D3 is capable of creating regular DOM elements like divs and buttons, and can even render to canvas, but by far the most common type of output is SVG. In this lesson we’ll convert from DOM elements to SVG elements, and make the updates necessary for maintaining a consistent appearance between the two.
I've simplified our example here a little bit and removed the pre-existing elements from the DOM. We're really just dealing with the enter selection now. Our code creates and appends a DIV for each data item. We set its text to the name property and then we've got some lines down here that are basically just styling the items, setting color, background, border, and that sort of thing.
To clean this up a bit, I'm going to move some of these stylistic properties to an actual CSS class and then we'll just apply that. We can create our bar class here, and then instead of setting all of these style properties individually here, we will just go ahead and use the attribute method and set class to bar.
Now, of course in the past we saw a different method of assigning a CSS class, which was using the classed method, where you pass in the class name and then true if you want to set the class and false if you want to remove it.
I tend to stick with the attribute method when simply assigning a class and only use the classed method if it's something that I'm going to have to turn on or off based on some sort of conditional logic.
We're creating these DIVs here, which are of course just normal DOM elements, and we could change this to be some other sort of DOM-type like buttons, and we basically get the same layout. We've just got inline elements now instead of block-level elements.
You can create normal DOM elements with D3 and you can also even draw to Canvas using D3, but that's a more advanced technique that you're generally only going to use in times when you need really high performance.
What you're most commonly going to see, though, is the creation of SVG elements with D3. For a simple introduction to what that looks like, the first thing we need to do is to actually create an SVG container tag. We're going to do that as the parent for our whole visualization here. We're going to append an SVG to the chart DIV that is what we're drawing the whole thing into.
Once we've created that root SVG tag, we can then change our buttons here to be rect elements, which is of course short for, "rectangle," and one of the basic elements of an SVG. SVG stands for scalable vector graphics, and that scalable part is a big part of why it's appealing, especially for visualizations.
Since it's a vector output and not a raster output, that means that things can be scaled without losing visual fidelity or becoming pixelated.
Once we change this to rect, you're going to see that instead of those buttons, we now just have what looks like a black rectangle in the top left corner. Part of the reason for this is that rect elements have different style property names than DOM elements like DIVs and buttons.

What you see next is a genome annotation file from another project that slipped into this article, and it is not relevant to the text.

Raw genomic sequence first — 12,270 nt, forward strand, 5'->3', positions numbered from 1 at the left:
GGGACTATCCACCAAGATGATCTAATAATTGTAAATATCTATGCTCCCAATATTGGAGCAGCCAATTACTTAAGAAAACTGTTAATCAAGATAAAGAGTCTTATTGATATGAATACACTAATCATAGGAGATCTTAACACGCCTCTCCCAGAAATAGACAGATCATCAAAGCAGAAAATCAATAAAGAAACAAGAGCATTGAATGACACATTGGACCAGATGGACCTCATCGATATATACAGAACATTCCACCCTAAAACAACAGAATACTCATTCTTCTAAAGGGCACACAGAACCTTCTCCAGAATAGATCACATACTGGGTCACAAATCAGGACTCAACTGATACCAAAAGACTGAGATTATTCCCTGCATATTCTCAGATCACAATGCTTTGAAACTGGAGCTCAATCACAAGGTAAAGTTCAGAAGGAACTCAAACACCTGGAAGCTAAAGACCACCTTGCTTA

The first example of this is that SVG shapes use fill to set their background color, rather than a property called background. Similarly, instead of referring to a border, their property is called stroke.
Stroke is only about specifying the color. You can't do a combined property the way you do borders in CSS. Instead, you can use the stroke width property and set that to a value to specify how thick of a border you want.
Now that we've updated these styles, you can see that we don't actually just have a single rectangle. It's just that everything is on top of each other. That is because SVG elements don't do that sort of automatic document flow that you get from DOM elements. In SVG, you have to give everything an explicit position.
We can go ahead and get rid of our bottom margin style here, because that's not going to do anything for us anyway. Since we don't have that automatic layout, we're going to have to do it ourselves. We know that our bars have a height of 30 pixels. We're going to come over here and each time we append a rect, we're going to set its y attribute.
We're going to do this with a function and in this case our function is going to have two arguments, d, which is our data object, as we've seen previously, and the second argument here is going to be i, which is short for "index."
This is another standard and convention that you'll see all over D3, where these functions have d as the first argument, representing the data, and i as the second argument, representing the index.
In this case we're just going to multiply the index times 33. For our first rect, where i is zero, it'll be zero. For the first one it'll be 33, 66, and on and on. Now you can see that our rectangles are in fact vertically positioned to avoid any overlap. Let's go back and change the stroke width to one just to simplify things, and there we go.
We'll go ahead and move this width property up and you may have noticed that our y attribute doesn't need a pixel suffix and so neither does our width. When you're working with SVG, everything is assumed to be pixels. You may also notice that the bottom of the last rectangle here is cut off, and that is because it's running outside of the size of the SVG, because the SVG just has a default size at the moment.
Instead, we'll make sure that we have enough room by going up here and setting the width and height attributes on our SVG to make sure that they're big enough to hold all of our content.